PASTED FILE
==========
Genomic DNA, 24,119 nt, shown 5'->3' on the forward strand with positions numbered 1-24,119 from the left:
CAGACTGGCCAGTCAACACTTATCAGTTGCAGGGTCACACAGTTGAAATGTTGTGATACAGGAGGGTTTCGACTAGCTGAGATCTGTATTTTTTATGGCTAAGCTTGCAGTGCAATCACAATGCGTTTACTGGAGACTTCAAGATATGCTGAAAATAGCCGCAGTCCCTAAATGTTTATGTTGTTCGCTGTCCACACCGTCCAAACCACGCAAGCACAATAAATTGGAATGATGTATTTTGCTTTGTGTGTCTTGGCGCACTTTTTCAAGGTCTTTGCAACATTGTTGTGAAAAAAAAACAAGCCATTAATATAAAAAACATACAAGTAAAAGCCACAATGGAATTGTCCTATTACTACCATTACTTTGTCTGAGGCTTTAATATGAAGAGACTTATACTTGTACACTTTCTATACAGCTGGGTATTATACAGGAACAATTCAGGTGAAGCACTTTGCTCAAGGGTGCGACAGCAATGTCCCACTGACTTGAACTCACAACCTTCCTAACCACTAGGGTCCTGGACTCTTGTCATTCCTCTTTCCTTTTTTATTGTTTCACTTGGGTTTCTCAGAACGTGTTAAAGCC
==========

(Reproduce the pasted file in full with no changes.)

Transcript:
Genomic DNA, 24,119 nt, shown 5'->3' on the forward strand with positions numbered 1-24,119 from the left:
CAGACTGGCCAGTCAACACTTATCAGTTGCAGGGTCACACAGTTGAAATGTTGTGATACAGGAGGGTTTCGACTAGCTGAGATCTGTATTTTTTATGGCTAAGCTTGCAGTGCAATCACAATGCGTTTACTGGAGACTTCAAGATATGCTGAAAATAGCCGCAGTCCCTAAATGTTTATGTTGTTCGCTGTCCACACCGTCCAAACCACGCAAGCACAATAAATTGGAATGATGTATTTTGCTTTGTGTGTCTTGGCGCACTTTTTCAAGGTCTTTGCAACATTGTTGTGAAAAAAAAACAAGCCATTAATATAAAAAACATACAAGTAAAAGCCACAATGGAATTGTCCTATTACTACCATTACTTTGTCTGAGGCTTTAATATGAAGAGACTTATACTTGTACACTTTCTATACAGCTGGGTATTATACAGGAACAATTCAGGTGAAGCACTTTGCTCAAGGGTGCGACAGCAATGTCCCACTGACTTGAACTCACAACCTTCCTAACCACTAGGGTCCTGGACTCTTGTCATTCCTCTTTCCTTTTTTATTGTTTCACTTGGGTTTCTCAGAACGTGTTAAAGCC